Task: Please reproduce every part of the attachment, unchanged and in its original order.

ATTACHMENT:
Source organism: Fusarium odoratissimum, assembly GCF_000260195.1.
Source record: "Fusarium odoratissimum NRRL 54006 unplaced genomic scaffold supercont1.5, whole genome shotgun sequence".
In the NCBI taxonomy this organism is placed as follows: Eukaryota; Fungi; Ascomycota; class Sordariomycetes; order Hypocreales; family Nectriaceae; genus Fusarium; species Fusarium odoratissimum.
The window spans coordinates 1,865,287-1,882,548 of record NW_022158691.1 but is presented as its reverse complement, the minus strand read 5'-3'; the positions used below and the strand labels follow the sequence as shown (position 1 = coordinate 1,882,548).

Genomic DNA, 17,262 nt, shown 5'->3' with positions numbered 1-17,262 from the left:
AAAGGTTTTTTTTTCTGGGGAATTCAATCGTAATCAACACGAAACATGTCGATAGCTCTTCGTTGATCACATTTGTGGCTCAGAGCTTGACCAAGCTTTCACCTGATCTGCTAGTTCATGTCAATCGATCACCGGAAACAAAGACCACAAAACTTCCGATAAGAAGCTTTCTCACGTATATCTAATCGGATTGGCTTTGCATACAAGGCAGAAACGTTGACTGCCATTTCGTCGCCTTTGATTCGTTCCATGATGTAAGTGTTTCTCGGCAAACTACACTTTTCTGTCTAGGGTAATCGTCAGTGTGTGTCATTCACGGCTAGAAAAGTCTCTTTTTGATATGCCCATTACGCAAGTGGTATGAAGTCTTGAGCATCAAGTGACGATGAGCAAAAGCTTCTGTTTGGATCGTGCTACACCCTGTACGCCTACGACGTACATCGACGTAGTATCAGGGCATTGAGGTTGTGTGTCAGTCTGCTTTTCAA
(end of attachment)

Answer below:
Source organism: Fusarium odoratissimum, assembly GCF_000260195.1.
Source record: "Fusarium odoratissimum NRRL 54006 unplaced genomic scaffold supercont1.5, whole genome shotgun sequence".
In the NCBI taxonomy this organism is placed as follows: Eukaryota; Fungi; Ascomycota; class Sordariomycetes; order Hypocreales; family Nectriaceae; genus Fusarium; species Fusarium odoratissimum.
The window spans coordinates 1,865,287-1,882,548 of record NW_022158691.1 but is presented as its reverse complement, the minus strand read 5'-3'; the positions used below and the strand labels follow the sequence as shown (position 1 = coordinate 1,882,548).

Genomic DNA, 17,262 nt, shown 5'->3' with positions numbered 1-17,262 from the left:
AAAGGTTTTTTTTTCTGGGGAATTCAATCGTAATCAACACGAAACATGTCGATAGCTCTTCGTTGATCACATTTGTGGCTCAGAGCTTGACCAAGCTTTCACCTGATCTGCTAGTTCATGTCAATCGATCACCGGAAACAAAGACCACAAAACTTCCGATAAGAAGCTTTCTCACGTATATCTAATCGGATTGGCTTTGCATACAAGGCAGAAACGTTGACTGCCATTTCGTCGCCTTTGATTCGTTCCATGATGTAAGTGTTTCTCGGCAAACTACACTTTTCTGTCTAGGGTAATCGTCAGTGTGTGTCATTCACGGCTAGAAAAGTCTCTTTTTGATATGCCCATTACGCAAGTGGTATGAAGTCTTGAGCATCAAGTGACGATGAGCAAAAGCTTCTGTTTGGATCGTGCTACACCCTGTACGCCTACGACGTACATCGACGTAGTATCAGGGCATTGAGGTTGTGTGTCAGTCTGCTTTTCAA